Acetaminophen overdosage, which can cause hepatic failure and death, continues to be a concern. Dozens of over-the-counter combination products contain various doses of the drug. In 2011, the FDA limited the quantity of acetaminophen in prescription products, mostly combinations of acetaminophen and opioids, to 325 mg per dose unit, and Johnson and Johnson, the manufacturer of Tylenol, lowered the maximum dosage of single-ingredient Extra Strength Tylenol from 8 tablets (4000 mg) to 6 tablets (3000 mg) per day and increased the dosage interval from 4-6 hours to 6 hours. Now Johnson and Johnson is adding a warning in red letters to the cap of each new bottle of Extra Strength Tylenol: CONTAINS ACETAMINOPHEN ALWAYS READ THE LABEL.
Single-ingredient acetaminophen tablets sold in large-chain pharmacies are almost invariably “extra strength” (500 mg) rather than “regular strength” (325 mg), despite the fact that there are no published data showing that a dose of 1000 mg is more effective than 650 mg in treating common causes of pain such as headache or osteoarthritis. Some studies have found the higher dose more effective in treating postoperative pain.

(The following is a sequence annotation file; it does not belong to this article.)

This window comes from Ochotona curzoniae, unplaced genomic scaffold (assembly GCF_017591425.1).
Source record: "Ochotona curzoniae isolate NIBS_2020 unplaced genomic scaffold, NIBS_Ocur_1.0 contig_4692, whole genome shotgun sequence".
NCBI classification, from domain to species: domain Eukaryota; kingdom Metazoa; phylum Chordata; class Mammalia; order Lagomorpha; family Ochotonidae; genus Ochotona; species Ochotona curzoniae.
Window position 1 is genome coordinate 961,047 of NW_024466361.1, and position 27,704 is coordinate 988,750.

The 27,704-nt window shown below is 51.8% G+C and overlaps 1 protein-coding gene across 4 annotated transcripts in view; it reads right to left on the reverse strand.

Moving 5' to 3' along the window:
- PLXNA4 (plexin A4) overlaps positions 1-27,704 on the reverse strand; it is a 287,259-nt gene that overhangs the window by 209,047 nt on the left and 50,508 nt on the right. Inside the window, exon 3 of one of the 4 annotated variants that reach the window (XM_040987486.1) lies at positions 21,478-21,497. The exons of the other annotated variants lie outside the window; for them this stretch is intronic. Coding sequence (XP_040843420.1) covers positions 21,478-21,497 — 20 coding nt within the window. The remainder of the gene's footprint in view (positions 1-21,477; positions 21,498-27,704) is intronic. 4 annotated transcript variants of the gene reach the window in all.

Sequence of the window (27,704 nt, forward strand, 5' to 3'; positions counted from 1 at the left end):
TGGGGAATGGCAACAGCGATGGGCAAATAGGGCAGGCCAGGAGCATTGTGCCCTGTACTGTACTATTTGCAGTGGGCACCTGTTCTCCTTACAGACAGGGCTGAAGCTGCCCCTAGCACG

At doses of 3000 mg per day in healthy people, acetaminophen has virtually no adverse effects. At 4000 mg per day, serum transaminase elevations can occur. Chronic heavy consumption of alcohol may lower the threshold for acetaminophen-induced liver damage. Severe liver injury has been reported in alcoholics who claimed to have taken less than 4 g of acetaminophen per day, and fatal hepatic injury has been reported in patients who took 4-10 g of acetaminophen per day and claimed to drink only moderate amounts of alcohol.
The moral of this story is that most patients taking acetaminophen for non-operative causes of pain should take regular-strength acetaminophen, if they can find any on the shelves of their pharmacies. Extra-strength acetaminophen is generally unnecessary, and it can be dangerous.